How Much Will a New Car Cost You? / by Jennifer Chan

 

Cars are a waste of money. You can be on track with your financial goals, but add a car payment to the mix and it could derail your short-term and retirement contributions for years. Maybe it’s because I’m relatively frugal, but I never understood the allure of driving expensive cars. I mean obviously they look nice and the premium options make you feel important but, let’s be honest, you probably just want to impress other people. It’s a status symbol. That car ain't going to appreciate and in fact, just driving it off the lot will immediately reduce its worth.

Case Study: 2017 Honda Accord LX (the base model)

Let's do a case study on what a new, relatively average, car will run you.

Let's say you decide to purchase a manual 2017 Honda Accord LX (the base model). For accuracy, I went on Honda's official website and plugged in the numbers to see how much it would cost with the current deals and interest rates. With sales and tax included, the price tag comes to $30,004.78. Not bad.

If you choose to finance the vehicle, Honda will currently give you $17.09 manufacturer’s rebate, and if you choose to lease the vehicle, Honda will give you a $33.96 rebate. Let’s look at both options.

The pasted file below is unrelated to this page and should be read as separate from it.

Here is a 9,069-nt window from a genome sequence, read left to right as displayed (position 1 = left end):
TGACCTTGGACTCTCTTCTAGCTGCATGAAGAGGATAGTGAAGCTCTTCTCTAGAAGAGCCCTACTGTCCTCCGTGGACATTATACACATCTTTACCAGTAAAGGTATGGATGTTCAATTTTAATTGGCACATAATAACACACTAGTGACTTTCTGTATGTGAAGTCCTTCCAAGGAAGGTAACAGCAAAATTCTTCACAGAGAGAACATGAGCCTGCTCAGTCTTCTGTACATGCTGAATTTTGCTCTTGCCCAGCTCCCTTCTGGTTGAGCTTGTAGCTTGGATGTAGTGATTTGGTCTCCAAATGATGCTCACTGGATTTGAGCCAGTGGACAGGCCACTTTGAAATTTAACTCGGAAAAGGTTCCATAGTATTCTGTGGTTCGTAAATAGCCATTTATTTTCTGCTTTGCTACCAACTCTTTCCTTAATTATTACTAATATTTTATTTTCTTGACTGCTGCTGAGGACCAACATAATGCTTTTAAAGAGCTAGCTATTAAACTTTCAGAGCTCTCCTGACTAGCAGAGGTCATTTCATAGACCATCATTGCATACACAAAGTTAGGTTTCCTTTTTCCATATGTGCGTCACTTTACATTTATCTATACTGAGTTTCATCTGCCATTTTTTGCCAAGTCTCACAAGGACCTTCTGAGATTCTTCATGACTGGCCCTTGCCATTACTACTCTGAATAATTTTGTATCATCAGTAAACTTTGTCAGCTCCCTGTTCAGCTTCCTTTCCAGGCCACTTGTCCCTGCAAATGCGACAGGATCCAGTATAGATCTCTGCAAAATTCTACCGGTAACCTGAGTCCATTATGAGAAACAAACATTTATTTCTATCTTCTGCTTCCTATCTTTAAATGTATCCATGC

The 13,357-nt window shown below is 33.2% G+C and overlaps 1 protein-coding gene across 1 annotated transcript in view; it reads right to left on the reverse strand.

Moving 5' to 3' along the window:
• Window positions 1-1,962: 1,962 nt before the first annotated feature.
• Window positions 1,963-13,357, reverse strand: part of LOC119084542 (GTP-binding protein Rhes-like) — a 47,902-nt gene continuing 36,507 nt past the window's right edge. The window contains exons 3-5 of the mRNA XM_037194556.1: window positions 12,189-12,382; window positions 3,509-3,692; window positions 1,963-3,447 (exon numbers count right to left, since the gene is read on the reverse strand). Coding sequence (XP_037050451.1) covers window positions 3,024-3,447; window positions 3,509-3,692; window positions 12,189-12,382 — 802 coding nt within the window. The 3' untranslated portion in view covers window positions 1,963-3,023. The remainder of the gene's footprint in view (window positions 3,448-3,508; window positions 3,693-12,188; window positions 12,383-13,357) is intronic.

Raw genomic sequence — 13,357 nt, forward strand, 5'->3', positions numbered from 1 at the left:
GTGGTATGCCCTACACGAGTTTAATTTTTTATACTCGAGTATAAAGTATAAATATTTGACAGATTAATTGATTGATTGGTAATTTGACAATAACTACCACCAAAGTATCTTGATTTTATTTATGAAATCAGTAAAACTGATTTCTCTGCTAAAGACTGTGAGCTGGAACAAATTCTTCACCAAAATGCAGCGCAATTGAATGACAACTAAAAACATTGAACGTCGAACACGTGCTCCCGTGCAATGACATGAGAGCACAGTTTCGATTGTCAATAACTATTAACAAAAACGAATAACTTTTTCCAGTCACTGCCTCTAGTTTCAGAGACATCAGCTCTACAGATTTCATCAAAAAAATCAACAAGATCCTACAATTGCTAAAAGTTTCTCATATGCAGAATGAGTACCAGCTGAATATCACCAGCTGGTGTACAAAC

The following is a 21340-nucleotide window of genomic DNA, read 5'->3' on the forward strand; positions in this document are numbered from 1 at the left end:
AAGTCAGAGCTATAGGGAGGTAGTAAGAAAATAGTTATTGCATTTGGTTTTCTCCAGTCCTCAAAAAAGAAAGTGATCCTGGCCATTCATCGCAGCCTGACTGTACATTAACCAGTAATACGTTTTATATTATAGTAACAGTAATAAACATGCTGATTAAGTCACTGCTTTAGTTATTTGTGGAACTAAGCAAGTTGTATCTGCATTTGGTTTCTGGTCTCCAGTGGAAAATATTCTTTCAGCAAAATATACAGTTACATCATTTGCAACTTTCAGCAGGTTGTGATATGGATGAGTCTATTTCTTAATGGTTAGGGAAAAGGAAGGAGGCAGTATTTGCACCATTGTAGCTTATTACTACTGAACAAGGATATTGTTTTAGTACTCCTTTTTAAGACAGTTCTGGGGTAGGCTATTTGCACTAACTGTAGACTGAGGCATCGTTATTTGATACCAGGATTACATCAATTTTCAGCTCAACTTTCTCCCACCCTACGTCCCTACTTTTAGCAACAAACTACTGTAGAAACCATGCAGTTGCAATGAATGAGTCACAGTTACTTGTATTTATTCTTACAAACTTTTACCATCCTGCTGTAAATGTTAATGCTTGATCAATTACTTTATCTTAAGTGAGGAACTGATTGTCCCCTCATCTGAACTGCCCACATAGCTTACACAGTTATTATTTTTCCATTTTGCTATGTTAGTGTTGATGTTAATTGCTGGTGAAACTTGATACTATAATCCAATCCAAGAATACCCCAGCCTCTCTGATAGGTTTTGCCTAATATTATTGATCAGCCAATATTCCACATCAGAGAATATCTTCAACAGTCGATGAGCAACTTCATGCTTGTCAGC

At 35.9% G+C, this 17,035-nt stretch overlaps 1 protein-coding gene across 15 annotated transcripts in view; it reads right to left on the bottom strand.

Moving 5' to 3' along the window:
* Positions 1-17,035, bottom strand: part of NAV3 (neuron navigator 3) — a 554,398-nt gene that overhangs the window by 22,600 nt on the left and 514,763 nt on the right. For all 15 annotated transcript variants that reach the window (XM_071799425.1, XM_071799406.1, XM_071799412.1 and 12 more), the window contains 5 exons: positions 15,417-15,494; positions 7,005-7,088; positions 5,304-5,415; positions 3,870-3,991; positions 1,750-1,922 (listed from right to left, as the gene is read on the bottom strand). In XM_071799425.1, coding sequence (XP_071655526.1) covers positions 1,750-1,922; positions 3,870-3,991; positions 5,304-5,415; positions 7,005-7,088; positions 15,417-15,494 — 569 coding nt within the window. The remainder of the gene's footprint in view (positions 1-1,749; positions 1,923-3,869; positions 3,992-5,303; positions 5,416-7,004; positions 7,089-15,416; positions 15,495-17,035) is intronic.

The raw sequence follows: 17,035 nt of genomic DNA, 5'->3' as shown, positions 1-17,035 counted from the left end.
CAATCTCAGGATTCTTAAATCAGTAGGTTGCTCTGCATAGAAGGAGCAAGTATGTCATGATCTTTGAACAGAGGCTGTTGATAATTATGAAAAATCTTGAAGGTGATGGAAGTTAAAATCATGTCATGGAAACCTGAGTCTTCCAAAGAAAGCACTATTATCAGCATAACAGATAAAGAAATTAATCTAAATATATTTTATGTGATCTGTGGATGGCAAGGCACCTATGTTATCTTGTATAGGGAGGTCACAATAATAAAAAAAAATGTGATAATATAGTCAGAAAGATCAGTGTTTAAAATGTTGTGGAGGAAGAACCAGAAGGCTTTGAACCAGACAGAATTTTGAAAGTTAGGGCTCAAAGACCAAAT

Finance:

You saved up and you are able to put down a $10,000 deposit. You decide that since the interest rate is only 0.99%, you are comfortable with a term of 60 months (a.k.a 5 years). With tax, you are looking at paying $324.78 per month.

Now let's introduce the other variable expenses. 

Car insurance: If you are in Ontario the average is approximately $160/month.

Gas: This can completely range based on your use. Let's say that you typically send $100/month on gas. 

Parking: If you are living in an apartment, condo or possibly even a semi-detached house, you will have to factor in how much a parking spot costs, whether it’s in your building or a street permit. When I had a car I paid approximately $80/month, although that is considered on the cheaper end in Toronto. Let's use $80/month.

Maintenance: Again, this will range based on a variety of factors. I generally set aside $150/month for this expense. While your car won’t necessarily break down every single month, you will need this money for oil changes, changing your winter tires, license plate sticker renewal, windshield wiper fluid, as well as any unexpected expenses.

In total, you are looking at $814.78/month just to own a new, relatively “affordable” car. Again, that number is dependent on your gas, parking situation and maintenance costs, but you get the idea.

If you are fortunate to split the costs with a partner, that would lower your monthly expense to $407.39.

Lease:

Now let’s look at how much it would cost to lease the same car. You choose a 48 month (aka 4 years) period at 0.99% annual rate. You also choose the higher annual km allowance of 24,000 km.

Now, the maximum down payment you can put down on a leased car is 30% of the total price. You put down $7,491. With tax included, you put down $9,026.88.  At the end of 48 months, you have the option to buyout the car for $11,357.40. Your monthly payment will be $160.56.

With the additional variable expenses (i.e. gas, parking, maintenance), your total monthly expense would be $650.56/month. If you had a partner to split the costs, you would need to pay $325.28/month.